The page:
|Year : 2015 | Volume
| Issue : 3 | Page : 166-172
Analysis of 1014 consecutive operative cases to determine the utility of intraoperative neurophysiological data
Namath Syed Hussain
Department of Neurosurgery, Penn State Milton S. Hershey Medical Center, Hershey, Pennsylvania, USA
|Date of Web Publication||22-Jul-2015|
Namath Syed Hussain
Department of Neurosurgery, Penn State Milton S. Hershey Medical Center, 30 Hope Drive, EC110, Hershey, Pennsylvania 17033
Source of Support: Nil, Conflict of Interest: None declared.
Introduction: Intraoperative neurophysiological monitoring (IOM) during neurosurgical procedures has become the standard of care at tertiary care medical centers. While prospective data regarding the clinical utility of IOM are conspicuously lacking, retrospective analyses continue to provide useful information regarding surgeon responses to reported waveform changes.
Methods: Data regarding clinical presentation, operative course, IOM, and postoperative neurological examination were compiled from a database of 1014 cranial and spinal surgical cases at a tertiary care medical center from 2005 to 2011. IOM modalities utilized included somatosensory evoked potentials, transcranial motor evoked potentials, pedicle screw stimulation, and electromyography. Surgeon responses to changes in IOM waveforms were recorded.
Results: Changes in IOM waveforms indicating potential injury were present in 87 of 1014 cases (8.6%). In 23 of the 87 cases (26.4%), the surgeon responded by repositioning the patient (n = 12), repositioning retractors (n = 1) or implanted instrumentation (n = 9), or by stopping surgery (n = 1). Loss of IOM waveforms predicted postoperative neurological deficit in 10 cases (11.5% of cases with IOM changes).
Conclusions: In the largest IOM series to date, we report that the surgeon responded by appropriate interventions in over 25% of cases during which there were IOM indicators of potential harm to neural structures. Prospective studies remain to be undertaken to adequately evaluate the utility of IOM in changing surgeon behavior. Our data is in agreement with previous observations in indicating a trend that supports the continued use of IOM.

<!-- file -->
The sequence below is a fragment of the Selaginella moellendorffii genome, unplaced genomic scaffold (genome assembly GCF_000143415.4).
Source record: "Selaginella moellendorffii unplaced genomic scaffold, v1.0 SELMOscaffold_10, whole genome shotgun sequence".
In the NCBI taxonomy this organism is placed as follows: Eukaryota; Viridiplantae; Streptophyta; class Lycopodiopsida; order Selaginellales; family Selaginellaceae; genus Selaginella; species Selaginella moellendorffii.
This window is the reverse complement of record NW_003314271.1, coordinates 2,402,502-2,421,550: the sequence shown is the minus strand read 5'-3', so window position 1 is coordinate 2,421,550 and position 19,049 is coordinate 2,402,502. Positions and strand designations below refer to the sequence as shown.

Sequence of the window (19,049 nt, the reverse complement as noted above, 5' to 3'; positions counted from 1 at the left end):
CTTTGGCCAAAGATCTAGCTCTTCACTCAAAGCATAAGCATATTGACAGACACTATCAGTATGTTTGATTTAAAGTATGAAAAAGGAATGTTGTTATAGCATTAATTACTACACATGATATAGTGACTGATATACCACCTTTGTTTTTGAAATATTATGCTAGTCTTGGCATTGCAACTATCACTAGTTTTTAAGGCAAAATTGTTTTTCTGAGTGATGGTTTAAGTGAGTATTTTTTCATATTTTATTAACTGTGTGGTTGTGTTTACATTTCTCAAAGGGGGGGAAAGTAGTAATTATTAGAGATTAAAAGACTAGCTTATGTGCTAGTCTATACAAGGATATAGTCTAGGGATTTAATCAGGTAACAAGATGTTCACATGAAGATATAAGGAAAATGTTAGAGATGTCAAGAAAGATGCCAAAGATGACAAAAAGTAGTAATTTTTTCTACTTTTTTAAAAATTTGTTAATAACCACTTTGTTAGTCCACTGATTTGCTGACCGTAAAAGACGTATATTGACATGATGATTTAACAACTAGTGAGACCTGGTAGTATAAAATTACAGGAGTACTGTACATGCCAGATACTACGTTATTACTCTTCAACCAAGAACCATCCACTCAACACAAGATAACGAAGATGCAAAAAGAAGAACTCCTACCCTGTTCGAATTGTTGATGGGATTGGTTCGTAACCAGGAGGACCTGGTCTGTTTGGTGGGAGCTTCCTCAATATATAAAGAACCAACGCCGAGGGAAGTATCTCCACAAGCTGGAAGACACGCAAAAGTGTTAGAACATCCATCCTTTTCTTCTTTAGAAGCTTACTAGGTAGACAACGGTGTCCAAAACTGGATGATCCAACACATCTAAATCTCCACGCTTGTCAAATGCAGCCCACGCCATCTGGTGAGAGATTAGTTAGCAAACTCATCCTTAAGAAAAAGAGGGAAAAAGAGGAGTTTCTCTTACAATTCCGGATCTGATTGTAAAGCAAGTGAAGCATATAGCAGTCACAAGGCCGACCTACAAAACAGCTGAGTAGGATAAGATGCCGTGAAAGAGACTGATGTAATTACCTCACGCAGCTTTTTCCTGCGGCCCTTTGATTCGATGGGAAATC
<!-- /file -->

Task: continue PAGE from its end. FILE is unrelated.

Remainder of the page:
Keywords: Intraoperative monitoring, postoperative deficits, quality, surgical planning, waveform changes
|How to cite this article:|
Hussain NS. Analysis of 1014 consecutive operative cases to determine the utility of intraoperative neurophysiological data. Asian J Neurosurg 2015;10:166-72
|How to cite this URL:|
Hussain NS. Analysis of 1014 consecutive operative cases to determine the utility of intraoperative neurophysiological data. Asian J Neurosurg [serial online] 2015 [cited 2021 Jun 22];10:166-72. Available from: https://www.asianjns.org/text.asp?2015/10/3/166/161197
| Introduction|| |
Intraoperative neurophysiological monitoring (IOM) during neurosurgical procedures has become the standard of care at tertiary care medical centers. As studies have been published with regard to its utility and while it has be adopted as an almost universal adjunct to the neurosurgeon’s operative equipment, there has not been any report in the literature describing detailed surgical experience with IOM, correlating monitoring changes with surgeon responses and actions in the operating room and patient postoperative neurological deficits.